The Center for Public Integrity released today a study on integrity of states' political processes — access to information, conflict of interest rules, curbs on lobbyists. Arkansas scored an abysmal D+.
Here's the Arkansas story in detail, written by long-time Arkansas journalist James Jefferson. Anecdotal lede: State insurance regulator moving into an insurance lobbying job. (Not for the first time.) Nor is insurance the only swinging door in state government. PSC commissioners have gone from regulator to regulated, too.
A new law on legislators will, in time, institute a one-year cooling-off period to convert to paid lobbyist. But it doesn't apply to the current term-limited crop. Prediction again: Sen. Gilbert Baker, suddenly every Capitol reporter's quote machine on the shortcomings of the Arkansas Supreme Court, will have paid work before long leading a corporate-funded effort to emulate Texas and elect only appellate judges who understand that plaintiffs aren't supposed to win tort cases.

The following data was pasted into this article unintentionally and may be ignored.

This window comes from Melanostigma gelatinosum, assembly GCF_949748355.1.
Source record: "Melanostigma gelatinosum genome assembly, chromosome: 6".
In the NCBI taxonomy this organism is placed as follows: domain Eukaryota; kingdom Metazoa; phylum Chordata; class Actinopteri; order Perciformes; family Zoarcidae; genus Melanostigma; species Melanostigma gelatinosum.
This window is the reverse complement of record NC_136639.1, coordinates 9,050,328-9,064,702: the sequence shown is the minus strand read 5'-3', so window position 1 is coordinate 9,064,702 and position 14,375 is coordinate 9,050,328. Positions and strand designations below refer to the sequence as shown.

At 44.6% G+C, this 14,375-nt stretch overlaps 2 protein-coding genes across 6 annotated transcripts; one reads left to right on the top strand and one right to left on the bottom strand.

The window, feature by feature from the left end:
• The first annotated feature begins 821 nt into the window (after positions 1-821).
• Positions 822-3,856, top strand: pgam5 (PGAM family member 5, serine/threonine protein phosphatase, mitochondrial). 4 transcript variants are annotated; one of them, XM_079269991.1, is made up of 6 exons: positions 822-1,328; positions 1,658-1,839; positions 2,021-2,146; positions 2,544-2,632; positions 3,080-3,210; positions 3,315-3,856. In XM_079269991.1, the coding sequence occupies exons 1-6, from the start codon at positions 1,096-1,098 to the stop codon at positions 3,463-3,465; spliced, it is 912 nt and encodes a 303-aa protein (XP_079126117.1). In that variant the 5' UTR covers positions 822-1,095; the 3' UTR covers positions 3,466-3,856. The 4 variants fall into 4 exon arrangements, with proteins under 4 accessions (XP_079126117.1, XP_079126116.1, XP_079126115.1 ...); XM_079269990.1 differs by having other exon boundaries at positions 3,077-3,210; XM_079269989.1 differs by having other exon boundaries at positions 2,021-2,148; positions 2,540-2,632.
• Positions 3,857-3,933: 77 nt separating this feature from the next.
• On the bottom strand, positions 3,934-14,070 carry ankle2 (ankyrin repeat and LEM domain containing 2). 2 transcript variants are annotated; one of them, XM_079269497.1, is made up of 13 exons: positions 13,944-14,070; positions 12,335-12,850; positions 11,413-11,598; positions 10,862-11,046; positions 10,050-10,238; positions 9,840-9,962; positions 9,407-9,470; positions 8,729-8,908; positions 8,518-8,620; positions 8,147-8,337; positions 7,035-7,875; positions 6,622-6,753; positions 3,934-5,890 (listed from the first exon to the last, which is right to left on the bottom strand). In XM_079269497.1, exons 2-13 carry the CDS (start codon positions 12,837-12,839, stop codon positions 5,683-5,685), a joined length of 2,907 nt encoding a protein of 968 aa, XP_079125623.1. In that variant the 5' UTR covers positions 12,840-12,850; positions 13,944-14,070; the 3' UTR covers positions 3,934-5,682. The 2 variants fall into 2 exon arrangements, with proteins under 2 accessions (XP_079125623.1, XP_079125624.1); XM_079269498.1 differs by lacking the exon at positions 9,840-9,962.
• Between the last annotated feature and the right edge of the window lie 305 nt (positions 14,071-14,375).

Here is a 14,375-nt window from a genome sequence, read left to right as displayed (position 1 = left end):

Don't forget. If all goes well, you'll be able to sign petitions from Regnat Populus 2012 and then vote for an initiative to curb corporate influence in government. Let's do something about that D.
PS — No state does really well. No A grades. Arkansas, with a D+, still managed to place 27th.